The scientific goal of the Cancer Control (CC) Program is to foster population-based research that will lead to a reduction in cancer morbidity and mortality in South Carolina (SC) while providing scientific evidence and novel cancer control interventions that can be applied beyond the state's borders. The CC Program investigators have made substantive progress toward this goal primarily through focused research efforts in two major themes - generating novel insights and approaches to tobacco control and addressing cancer health disparities. Within these two themes, the CC Program members work collaboratively to conduct and link research that identifies behavioral risk factors predisposing individuals to cancer development and to translate these findings into cost effective, sustainable interventions to modify risk factors. Furthermore, the CC Program members are working with government and community leaders to disseminate these evidence based strategies to impact the cancer burden in SC. Currently, the CC Program consists of 23 members representing 11 departments from within the College of Medicine, College of Nursing and the College of Pharmacy with more than $4.6M in peer-reviewed extramural research funding ($1.6M from the NCI) and another $640K in program-supportive training and career development awards. In the past five years, program members produced 170 publications with 17% of these representing inter-programmatic and 29% intra-programmatic collaborations, and 57% from multi-institutional collaborations.
The Hollings Cancer Center's Cancer Control Program conducts population-based research focused on reducing cancer morbidity and mortality in South Carolina while providing scientific evidence and novel cancer control interventions that can be applied beyond the state's borders.
|Song, J H; An, N; Chatterjee, S et al. (2015) Deletion of Pim kinases elevates the cellular levels of reactive oxygen species and sensitizes to K-Ras-induced cell killing. Oncogene 34:3728-36|
|Zemskova, Marina Y; Song, Jin H; Cen, Bo et al. (2015) Regulation of prostate stromal fibroblasts by the PIM1 protein kinase. Cell Signal 27:135-46|
|Boppana, Nithin B; Kodiha, Mohamed; Stochaj, Ursula et al. (2014) Ceramide synthase inhibitor fumonisin B1 inhibits apoptotic cell death in SCC17B human head and neck squamous carcinoma cells after Pc4 photosensitization. Photochem Photobiol Sci 13:1621-7|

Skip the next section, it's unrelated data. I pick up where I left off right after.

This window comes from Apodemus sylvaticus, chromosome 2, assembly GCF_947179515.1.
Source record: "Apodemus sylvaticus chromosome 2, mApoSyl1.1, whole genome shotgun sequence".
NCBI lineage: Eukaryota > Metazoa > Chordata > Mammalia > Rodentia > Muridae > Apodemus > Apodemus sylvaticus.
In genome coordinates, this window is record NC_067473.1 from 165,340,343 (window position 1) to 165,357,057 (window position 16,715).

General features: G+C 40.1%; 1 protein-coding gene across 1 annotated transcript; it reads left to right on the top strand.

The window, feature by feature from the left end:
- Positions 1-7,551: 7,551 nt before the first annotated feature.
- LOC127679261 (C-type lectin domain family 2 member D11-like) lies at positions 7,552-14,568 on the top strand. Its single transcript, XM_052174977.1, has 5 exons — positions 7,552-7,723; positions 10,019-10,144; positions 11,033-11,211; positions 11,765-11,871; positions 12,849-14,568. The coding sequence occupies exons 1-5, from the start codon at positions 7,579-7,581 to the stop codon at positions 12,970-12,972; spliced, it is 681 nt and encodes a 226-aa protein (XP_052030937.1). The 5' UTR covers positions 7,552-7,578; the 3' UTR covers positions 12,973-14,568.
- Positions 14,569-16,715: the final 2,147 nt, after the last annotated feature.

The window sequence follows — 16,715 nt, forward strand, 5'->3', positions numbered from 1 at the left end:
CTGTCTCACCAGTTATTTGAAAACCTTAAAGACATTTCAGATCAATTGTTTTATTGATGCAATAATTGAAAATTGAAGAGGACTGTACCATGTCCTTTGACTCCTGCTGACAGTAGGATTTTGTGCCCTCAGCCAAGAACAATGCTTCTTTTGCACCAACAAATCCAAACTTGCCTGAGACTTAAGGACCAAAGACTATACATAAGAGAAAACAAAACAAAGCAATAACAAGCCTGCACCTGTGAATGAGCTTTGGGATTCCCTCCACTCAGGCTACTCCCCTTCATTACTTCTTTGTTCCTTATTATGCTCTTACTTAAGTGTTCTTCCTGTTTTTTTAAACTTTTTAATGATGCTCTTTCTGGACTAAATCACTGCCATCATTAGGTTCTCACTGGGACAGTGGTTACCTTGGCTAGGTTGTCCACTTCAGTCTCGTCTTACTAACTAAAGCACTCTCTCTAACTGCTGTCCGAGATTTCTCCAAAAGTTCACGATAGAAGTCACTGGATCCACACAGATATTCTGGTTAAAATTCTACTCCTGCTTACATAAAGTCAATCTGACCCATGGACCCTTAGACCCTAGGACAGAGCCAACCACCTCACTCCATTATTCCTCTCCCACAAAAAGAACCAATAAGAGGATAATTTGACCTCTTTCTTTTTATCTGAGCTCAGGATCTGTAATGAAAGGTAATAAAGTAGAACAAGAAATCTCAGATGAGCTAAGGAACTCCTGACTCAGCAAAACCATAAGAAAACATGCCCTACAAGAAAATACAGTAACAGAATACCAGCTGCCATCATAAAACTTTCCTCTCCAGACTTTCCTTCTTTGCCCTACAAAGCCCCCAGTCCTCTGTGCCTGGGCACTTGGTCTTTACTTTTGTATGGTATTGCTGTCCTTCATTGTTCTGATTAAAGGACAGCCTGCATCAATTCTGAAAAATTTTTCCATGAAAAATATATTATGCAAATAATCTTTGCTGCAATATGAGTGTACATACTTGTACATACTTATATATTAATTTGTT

|God, Jason M; Zhao, Dan; Cameron, Christine A et al. (2014) Disruption of HLA class II antigen presentation in Burkitt lymphoma: implication of a 47,000 MW acid labile protein in CD4+ T-cell recognition. Immunology 142:492-505|
|Fuseler, John W; Robichaux, Jacqulyne P; Atiyah, Huda I et al. (2014) Morphometric and fractal dimension analysis identifies early neoplastic changes in mammary epithelium of MMTV-cNeu mice. Anticancer Res 34:1171-7|
|Esnaola, Nestor F; Chaudhary, Uzair B; O'Brien, Paul et al. (2014) Phase 2 trial of induction gemcitabine, oxaliplatin, and cetuximab followed by selective capecitabine-based chemoradiation in patients with borderline resectable or unresectable locally advanced pancreatic cancer. Int J Radiat Oncol Biol Phys 88:837-44|
|Chen, Weiqin; Zhou, Hongyi; Saha, Pradip et al. (2014) Molecular mechanisms underlying fasting modulated liver insulin sensitivity and metabolism in male lipodystrophic Bscl2/Seipin-deficient mice. Endocrinology 155:4215-25|
|Hussey, Sophie E; Lum, Helen; Alvarez, Andrea et al. (2014) A sustained increase in plasma NEFA upregulates the Toll-like receptor network in human muscle. Diabetologia 57:582-91|
|Kesarwani, Pravin; Al-Khami, Amir A; Scurti, Gina et al. (2014) Promoting thiol expression increases the durability of antitumor T-cell functions. Cancer Res 74:6036-47|
|He, Huacheng; Cattran, Alexander W; Nguyen, Tu et al. (2014) Triple-responsive expansile nanogel for tumor and mitochondria targeted photosensitizer delivery. Biomaterials 35:9546-53|
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